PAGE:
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The equilibrium between a liquid and its vapor depends on the temperature of the system; a rise in temperature causes a corresponding rise in the vapor pressure of its liquid. The Clausius-Clapeyron equation gives the quantitative relation between a substance’s vapor pressure (P) and its temperature (T); it predicts the rate at which vapor pressure increases per unit increase in temperature.


where ΔHvap is the enthalpy of vaporization for the liquid, R is the gas constant, and A is a constant whose value depends on the chemical identity of the substance. Temperature (T) must be in kelvin in this equation. However, since the relationship between vapor pressure and temperature is not linear, the equation is often rearranged into logarithmic form to yield the linear equation:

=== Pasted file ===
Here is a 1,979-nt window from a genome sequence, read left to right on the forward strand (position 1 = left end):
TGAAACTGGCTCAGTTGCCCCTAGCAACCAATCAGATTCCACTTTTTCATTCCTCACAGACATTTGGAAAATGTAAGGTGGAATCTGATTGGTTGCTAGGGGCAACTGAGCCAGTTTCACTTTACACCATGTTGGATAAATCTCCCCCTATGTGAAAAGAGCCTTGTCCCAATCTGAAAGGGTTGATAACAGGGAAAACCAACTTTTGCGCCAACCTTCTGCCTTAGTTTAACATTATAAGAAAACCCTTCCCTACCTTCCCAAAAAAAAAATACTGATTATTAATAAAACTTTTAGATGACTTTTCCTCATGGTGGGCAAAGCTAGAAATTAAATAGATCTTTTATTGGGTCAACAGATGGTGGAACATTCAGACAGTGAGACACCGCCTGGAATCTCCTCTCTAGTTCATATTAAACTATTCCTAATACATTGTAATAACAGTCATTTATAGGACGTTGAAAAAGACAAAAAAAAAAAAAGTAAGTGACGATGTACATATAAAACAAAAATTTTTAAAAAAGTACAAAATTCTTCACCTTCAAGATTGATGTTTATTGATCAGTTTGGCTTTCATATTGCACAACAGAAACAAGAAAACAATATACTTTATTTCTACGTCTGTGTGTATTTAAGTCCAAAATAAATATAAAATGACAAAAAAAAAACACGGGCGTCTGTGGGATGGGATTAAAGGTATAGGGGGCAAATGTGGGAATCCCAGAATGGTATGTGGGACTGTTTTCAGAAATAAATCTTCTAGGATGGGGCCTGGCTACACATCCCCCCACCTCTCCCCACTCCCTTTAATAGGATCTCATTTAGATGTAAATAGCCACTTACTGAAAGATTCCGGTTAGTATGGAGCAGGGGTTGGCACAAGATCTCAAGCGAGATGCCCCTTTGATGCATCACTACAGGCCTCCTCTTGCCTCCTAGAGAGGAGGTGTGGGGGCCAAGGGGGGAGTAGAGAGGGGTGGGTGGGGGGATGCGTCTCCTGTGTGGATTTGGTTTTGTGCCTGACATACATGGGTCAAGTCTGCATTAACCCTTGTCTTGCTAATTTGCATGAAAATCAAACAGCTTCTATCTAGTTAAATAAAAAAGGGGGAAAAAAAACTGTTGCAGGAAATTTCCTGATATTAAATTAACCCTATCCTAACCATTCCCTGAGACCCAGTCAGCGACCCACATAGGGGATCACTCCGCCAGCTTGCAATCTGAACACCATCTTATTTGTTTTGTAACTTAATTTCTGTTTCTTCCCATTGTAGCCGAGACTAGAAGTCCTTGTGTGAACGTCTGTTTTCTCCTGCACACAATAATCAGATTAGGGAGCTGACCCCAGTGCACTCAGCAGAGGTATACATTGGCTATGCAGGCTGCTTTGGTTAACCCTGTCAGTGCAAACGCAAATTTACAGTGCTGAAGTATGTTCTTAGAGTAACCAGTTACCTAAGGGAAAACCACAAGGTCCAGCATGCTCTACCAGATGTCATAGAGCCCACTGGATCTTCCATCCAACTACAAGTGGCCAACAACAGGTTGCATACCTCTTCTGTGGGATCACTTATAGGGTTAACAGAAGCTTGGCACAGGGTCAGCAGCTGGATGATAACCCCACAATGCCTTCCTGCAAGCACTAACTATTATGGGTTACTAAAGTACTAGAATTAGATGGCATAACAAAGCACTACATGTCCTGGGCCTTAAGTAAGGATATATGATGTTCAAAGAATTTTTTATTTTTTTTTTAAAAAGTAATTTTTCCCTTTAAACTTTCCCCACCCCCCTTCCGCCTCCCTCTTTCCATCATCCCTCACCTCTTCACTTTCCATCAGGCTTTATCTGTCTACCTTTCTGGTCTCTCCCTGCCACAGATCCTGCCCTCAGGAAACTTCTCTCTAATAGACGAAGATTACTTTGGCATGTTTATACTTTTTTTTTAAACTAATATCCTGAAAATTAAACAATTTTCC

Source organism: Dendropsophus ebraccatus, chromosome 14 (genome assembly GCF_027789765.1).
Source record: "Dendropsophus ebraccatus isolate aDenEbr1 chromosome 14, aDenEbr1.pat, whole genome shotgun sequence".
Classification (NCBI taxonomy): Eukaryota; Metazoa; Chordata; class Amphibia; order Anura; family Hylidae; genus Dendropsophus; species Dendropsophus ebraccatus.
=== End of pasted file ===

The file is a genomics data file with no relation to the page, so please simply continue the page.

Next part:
For any liquid, if the enthalpy of vaporization and vapor pressure at a particular temperature is known, the Clausius-Clapeyron equation allows to determine the liquid’s vapor pressure at a different temperature. To do this, the linear equation may be expressed in a two-point format. If at temperature T1, the vapor pressure is P1, and at temperature T2, the vapor pressure is P2, the corresponding linear equations are:


Since the constant, A, is the same, these two equations may be rearranged to isolate ln A and then set them equal to one another:


which can be combined into:


This text is adapted from Openstax, Chemistry 2e, Section 10.3: Phase Transitions.

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